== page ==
8. Thanks for the warnings, good to know! At the moment I need to cut a slot down one of the pipes with an angle grinder. Can you guys advise me how to proceed? Should I just sand off the chrome paint / plating where I want to cut? Is paint stripper / vinegar a better option? Frazer - OD = 1".
  9. bubba682 - I appreciate the input, especially the constructive criticism. it can save me lots of wasted time and money. I'm trying to think of a workaround to get past the speed issue.. it's a tough drawback! The force is controlled by manual jacking. Johnytait - I need a very powerful press for cheap, from what I've seen nobody has made one yet, it might not be possible. All the good presses are out of my budget so I have no choice but to try to innovate / improvise (which might end up being a waste of time - I'm ok with that). I might not build it, but it's worth doing a bit of brainsto
  10. I tested the handle material. It's extremely hard and dense wood - it holds up well to chiseling (clean small chips come off), it takes forever to file down and sand (even with a rasp), and if I take a very deep gouge out of the wood it will finally start to splinter, if I smash the wood against something it barely dents. I should have spent some time to ID the type of wood first, hopefully it turns out ok! I'm a bit worried about it snapping at the thin point where the hammer head connects.
  11. I spent a few hours watching DIY hydraulic press videos and reading. It seems a lot of people on a tight budget are modifying log splitters into presses. 4-6 ton splitter would cost around $300 including the price of modification, it's quite weak though. The 20 ton splitters are 1k or more (used) and they require an electric motor to replace the gas one etc. I think building an electrically powered 20+ ton press from the ground up will break my budget by a large margin. I made a thread here about my cheap press build idea, please check it out and critique: https://www.iforgeiron.com/topic
  12. I need a cheap but powerful hydraulic press in the $300-500 range to help with forge welding / making damascus on a budget. $200-300 log splitters are too weak, $1500+ log splitters are powerful but expensive, a $5000-10,000 industrial press is out of the question for me. I think an automatic press would be too expensive (just the motor alone will probably go over my budget), plus it adds lots of complexity to the project. So instead, I'm thinking about keeping it cheap and simple by using manual jacks. I can get 3x - 30-ton bottle jacks from princess auto for around $350 total. The rest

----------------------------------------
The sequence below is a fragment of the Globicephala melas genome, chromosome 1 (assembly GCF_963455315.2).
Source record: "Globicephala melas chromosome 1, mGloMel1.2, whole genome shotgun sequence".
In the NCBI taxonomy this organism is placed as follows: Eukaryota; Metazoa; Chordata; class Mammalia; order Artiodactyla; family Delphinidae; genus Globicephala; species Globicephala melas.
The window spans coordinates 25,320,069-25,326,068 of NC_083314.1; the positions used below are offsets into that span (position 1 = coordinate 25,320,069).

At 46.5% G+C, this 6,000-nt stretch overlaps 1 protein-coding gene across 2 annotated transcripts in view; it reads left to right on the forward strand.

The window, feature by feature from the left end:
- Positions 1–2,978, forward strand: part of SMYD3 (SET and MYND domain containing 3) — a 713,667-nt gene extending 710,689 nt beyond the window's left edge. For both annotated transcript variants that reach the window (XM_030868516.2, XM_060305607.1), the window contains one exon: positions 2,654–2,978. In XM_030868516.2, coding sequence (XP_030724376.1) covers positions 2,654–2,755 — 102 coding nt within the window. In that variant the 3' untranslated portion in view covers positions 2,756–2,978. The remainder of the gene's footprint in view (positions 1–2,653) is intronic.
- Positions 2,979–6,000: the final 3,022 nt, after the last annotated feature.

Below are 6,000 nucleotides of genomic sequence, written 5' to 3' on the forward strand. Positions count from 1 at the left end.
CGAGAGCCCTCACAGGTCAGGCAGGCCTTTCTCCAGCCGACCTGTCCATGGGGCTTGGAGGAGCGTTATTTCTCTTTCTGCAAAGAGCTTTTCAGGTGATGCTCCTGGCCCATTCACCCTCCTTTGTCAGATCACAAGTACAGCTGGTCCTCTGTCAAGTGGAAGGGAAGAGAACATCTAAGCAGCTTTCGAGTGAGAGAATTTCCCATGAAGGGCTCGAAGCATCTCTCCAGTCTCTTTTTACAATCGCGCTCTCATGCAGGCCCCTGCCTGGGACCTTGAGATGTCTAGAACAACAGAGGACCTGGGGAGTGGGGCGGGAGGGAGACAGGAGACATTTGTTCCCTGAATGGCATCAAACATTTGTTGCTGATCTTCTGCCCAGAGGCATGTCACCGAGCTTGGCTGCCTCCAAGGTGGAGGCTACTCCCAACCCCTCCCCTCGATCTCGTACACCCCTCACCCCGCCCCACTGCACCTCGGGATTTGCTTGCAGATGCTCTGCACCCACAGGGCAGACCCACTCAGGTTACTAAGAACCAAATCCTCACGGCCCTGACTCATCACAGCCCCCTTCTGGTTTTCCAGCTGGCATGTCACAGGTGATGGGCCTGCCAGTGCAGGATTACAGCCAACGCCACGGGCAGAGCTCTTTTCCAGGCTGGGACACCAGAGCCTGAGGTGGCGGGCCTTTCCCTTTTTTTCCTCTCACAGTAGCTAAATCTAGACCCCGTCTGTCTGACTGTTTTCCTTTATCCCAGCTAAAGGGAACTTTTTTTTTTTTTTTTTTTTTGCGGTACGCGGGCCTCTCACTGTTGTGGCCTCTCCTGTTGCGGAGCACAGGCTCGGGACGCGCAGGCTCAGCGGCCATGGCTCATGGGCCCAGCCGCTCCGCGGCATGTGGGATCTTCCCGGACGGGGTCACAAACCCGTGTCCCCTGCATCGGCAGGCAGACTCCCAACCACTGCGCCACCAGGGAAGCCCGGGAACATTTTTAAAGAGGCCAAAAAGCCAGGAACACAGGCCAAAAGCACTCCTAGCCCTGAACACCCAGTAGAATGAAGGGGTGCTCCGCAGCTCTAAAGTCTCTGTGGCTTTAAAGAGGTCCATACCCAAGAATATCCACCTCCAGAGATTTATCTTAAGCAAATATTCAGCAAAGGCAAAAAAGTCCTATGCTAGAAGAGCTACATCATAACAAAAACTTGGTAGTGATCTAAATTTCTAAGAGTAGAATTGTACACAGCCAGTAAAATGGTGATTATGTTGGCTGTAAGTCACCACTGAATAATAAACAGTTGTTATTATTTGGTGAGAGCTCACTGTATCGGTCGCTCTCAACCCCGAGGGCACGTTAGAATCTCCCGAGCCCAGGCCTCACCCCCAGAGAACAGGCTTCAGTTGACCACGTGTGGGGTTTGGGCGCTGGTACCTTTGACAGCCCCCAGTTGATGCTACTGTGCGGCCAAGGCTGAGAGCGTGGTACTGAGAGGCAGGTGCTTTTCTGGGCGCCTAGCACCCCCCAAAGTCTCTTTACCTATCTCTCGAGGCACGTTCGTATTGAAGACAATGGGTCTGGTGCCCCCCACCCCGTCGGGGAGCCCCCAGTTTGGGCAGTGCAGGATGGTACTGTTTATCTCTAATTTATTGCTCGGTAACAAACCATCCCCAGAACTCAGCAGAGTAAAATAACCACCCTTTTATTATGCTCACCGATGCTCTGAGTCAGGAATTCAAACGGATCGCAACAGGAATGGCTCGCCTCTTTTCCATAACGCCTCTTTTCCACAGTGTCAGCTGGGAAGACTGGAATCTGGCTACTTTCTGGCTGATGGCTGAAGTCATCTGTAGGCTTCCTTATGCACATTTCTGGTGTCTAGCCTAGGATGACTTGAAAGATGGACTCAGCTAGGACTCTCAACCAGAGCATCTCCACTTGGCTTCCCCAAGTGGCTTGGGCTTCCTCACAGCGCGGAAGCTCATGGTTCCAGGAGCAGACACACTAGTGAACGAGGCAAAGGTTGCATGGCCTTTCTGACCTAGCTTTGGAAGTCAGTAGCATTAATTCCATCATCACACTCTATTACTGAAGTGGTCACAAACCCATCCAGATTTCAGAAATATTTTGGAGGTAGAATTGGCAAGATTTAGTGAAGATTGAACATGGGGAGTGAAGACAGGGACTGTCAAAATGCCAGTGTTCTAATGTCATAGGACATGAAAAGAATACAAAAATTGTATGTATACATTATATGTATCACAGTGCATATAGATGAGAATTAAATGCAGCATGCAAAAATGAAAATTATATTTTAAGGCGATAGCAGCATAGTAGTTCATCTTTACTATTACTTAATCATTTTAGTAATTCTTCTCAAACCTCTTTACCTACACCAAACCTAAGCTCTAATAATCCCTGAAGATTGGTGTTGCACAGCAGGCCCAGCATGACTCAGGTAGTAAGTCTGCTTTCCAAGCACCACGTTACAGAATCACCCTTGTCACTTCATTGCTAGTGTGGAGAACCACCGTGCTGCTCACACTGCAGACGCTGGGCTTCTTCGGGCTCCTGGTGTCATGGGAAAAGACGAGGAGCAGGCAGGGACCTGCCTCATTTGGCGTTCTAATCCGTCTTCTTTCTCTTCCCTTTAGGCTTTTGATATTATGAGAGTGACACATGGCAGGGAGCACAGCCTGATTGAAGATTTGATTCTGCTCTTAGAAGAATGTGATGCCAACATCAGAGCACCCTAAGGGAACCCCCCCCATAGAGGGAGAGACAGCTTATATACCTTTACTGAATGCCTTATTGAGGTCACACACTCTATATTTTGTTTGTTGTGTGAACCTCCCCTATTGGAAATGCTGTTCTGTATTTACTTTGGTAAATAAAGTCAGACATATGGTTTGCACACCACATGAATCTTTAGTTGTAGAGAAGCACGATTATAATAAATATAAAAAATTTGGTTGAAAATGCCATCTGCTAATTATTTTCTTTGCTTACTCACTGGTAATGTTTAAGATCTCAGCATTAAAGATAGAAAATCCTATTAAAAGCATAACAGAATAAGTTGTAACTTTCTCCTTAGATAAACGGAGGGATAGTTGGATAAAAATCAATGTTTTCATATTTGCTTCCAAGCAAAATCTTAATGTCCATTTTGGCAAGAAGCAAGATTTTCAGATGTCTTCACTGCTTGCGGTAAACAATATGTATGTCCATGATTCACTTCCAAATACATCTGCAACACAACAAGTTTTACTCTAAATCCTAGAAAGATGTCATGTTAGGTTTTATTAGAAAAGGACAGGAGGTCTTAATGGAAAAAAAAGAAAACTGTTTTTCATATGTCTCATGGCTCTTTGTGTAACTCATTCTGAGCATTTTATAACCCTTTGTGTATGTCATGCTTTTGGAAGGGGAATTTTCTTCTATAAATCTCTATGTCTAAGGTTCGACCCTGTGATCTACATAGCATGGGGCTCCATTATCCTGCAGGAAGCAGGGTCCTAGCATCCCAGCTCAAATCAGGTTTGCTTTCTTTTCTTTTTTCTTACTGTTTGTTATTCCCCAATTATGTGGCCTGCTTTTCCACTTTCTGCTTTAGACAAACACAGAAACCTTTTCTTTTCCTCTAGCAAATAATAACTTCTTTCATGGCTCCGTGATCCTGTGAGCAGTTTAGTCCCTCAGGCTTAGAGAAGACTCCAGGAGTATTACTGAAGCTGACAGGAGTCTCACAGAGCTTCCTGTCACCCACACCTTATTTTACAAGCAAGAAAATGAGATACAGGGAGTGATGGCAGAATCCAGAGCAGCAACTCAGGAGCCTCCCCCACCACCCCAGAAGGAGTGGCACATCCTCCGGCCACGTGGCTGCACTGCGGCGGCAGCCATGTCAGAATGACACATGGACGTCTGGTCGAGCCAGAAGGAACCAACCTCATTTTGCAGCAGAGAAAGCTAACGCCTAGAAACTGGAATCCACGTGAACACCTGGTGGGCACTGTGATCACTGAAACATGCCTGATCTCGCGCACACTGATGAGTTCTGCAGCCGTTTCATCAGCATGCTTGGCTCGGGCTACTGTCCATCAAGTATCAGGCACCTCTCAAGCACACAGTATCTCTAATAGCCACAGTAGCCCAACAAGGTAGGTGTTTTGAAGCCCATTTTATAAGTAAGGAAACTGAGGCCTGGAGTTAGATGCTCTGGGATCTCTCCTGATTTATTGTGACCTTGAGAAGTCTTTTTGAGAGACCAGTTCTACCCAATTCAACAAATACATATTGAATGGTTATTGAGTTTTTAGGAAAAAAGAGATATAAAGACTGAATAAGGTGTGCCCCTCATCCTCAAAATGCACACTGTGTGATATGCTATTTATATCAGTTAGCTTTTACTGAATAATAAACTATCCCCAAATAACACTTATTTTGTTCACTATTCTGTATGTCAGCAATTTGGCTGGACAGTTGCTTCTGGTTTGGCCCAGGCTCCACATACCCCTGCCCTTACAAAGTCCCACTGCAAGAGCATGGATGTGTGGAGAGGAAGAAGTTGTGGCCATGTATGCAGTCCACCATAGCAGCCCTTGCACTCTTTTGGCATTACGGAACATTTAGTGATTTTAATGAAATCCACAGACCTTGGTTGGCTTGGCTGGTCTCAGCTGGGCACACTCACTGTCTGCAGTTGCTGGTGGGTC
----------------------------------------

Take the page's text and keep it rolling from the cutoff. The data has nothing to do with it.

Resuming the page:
13. Decided to make the 8lbs head into a mini 2h sledge with a stained custom handle, and then put a very basic handle on the 2.5lbs head. They're both the same wood for the handle but I'm not sure what it is. It's very dense and seems resinous. The wood was original used as shutters on a house.
  14. What kind of metal are these? Cheap steel? They're around 3-4mm thick and I have 30 in my shed, they're from my grandfather (he passed away). I want to grind some or maybe even heat them to use for projects. I assume it's safe since they're rusting it means no zinc plating right? Should I strip the coating off first as a precaution?
  15. Mikey98118 - I think you're probably right! pnut - Yeah I tend to do that. I don't like to follow the traditional path of learning. I like to laser focus on what sparks my interest regardless of difficulty. ThomasPowers - What kind of pressing force is acceptable? Are there any DIY tutorials you can recommend for making a decent press for $300-500? Unfortunately I'm living in the hellscape known as suburbia and can't setup any water powered machines. I should be moving out into a rural off-grid area in the next few years but right now it's not an option.